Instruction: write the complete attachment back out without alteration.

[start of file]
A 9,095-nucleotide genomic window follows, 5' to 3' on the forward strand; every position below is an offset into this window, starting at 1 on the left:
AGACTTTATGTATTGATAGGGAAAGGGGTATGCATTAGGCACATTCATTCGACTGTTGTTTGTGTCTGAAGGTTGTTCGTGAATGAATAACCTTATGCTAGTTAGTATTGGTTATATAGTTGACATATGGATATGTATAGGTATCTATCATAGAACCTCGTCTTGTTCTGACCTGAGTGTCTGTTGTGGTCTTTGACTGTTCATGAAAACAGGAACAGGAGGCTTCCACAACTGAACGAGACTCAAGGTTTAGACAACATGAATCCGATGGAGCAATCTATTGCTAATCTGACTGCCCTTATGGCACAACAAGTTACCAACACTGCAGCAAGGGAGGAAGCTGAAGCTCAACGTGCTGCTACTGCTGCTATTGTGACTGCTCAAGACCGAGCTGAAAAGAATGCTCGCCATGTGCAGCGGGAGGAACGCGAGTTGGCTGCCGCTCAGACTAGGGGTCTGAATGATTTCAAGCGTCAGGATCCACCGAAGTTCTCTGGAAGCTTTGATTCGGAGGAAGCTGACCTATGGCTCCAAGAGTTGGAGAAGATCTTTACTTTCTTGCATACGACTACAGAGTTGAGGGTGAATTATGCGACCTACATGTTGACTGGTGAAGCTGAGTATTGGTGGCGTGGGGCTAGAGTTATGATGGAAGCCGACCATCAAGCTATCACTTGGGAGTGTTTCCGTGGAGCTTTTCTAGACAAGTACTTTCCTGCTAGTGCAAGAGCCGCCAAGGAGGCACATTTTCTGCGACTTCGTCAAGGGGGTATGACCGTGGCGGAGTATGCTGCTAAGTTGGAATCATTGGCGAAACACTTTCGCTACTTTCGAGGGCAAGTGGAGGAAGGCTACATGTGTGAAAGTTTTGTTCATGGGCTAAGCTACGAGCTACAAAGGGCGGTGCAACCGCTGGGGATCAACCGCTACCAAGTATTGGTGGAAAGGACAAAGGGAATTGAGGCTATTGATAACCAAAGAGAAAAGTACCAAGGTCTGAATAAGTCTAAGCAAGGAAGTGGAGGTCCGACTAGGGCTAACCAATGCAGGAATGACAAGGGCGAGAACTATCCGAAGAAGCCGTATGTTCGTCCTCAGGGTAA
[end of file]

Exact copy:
A 9,095-nucleotide genomic window follows, 5' to 3' on the forward strand; every position below is an offset into this window, starting at 1 on the left:
AGACTTTATGTATTGATAGGGAAAGGGGTATGCATTAGGCACATTCATTCGACTGTTGTTTGTGTCTGAAGGTTGTTCGTGAATGAATAACCTTATGCTAGTTAGTATTGGTTATATAGTTGACATATGGATATGTATAGGTATCTATCATAGAACCTCGTCTTGTTCTGACCTGAGTGTCTGTTGTGGTCTTTGACTGTTCATGAAAACAGGAACAGGAGGCTTCCACAACTGAACGAGACTCAAGGTTTAGACAACATGAATCCGATGGAGCAATCTATTGCTAATCTGACTGCCCTTATGGCACAACAAGTTACCAACACTGCAGCAAGGGAGGAAGCTGAAGCTCAACGTGCTGCTACTGCTGCTATTGTGACTGCTCAAGACCGAGCTGAAAAGAATGCTCGCCATGTGCAGCGGGAGGAACGCGAGTTGGCTGCCGCTCAGACTAGGGGTCTGAATGATTTCAAGCGTCAGGATCCACCGAAGTTCTCTGGAAGCTTTGATTCGGAGGAAGCTGACCTATGGCTCCAAGAGTTGGAGAAGATCTTTACTTTCTTGCATACGACTACAGAGTTGAGGGTGAATTATGCGACCTACATGTTGACTGGTGAAGCTGAGTATTGGTGGCGTGGGGCTAGAGTTATGATGGAAGCCGACCATCAAGCTATCACTTGGGAGTGTTTCCGTGGAGCTTTTCTAGACAAGTACTTTCCTGCTAGTGCAAGAGCCGCCAAGGAGGCACATTTTCTGCGACTTCGTCAAGGGGGTATGACCGTGGCGGAGTATGCTGCTAAGTTGGAATCATTGGCGAAACACTTTCGCTACTTTCGAGGGCAAGTGGAGGAAGGCTACATGTGTGAAAGTTTTGTTCATGGGCTAAGCTACGAGCTACAAAGGGCGGTGCAACCGCTGGGGATCAACCGCTACCAAGTATTGGTGGAAAGGACAAAGGGAATTGAGGCTATTGATAACCAAAGAGAAAAGTACCAAGGTCTGAATAAGTCTAAGCAAGGAAGTGGAGGTCCGACTAGGGCTAACCAATGCAGGAATGACAAGGGCGAGAACTATCCGAAGAAGCCGTATGTTCGTCCTCAGGGTAA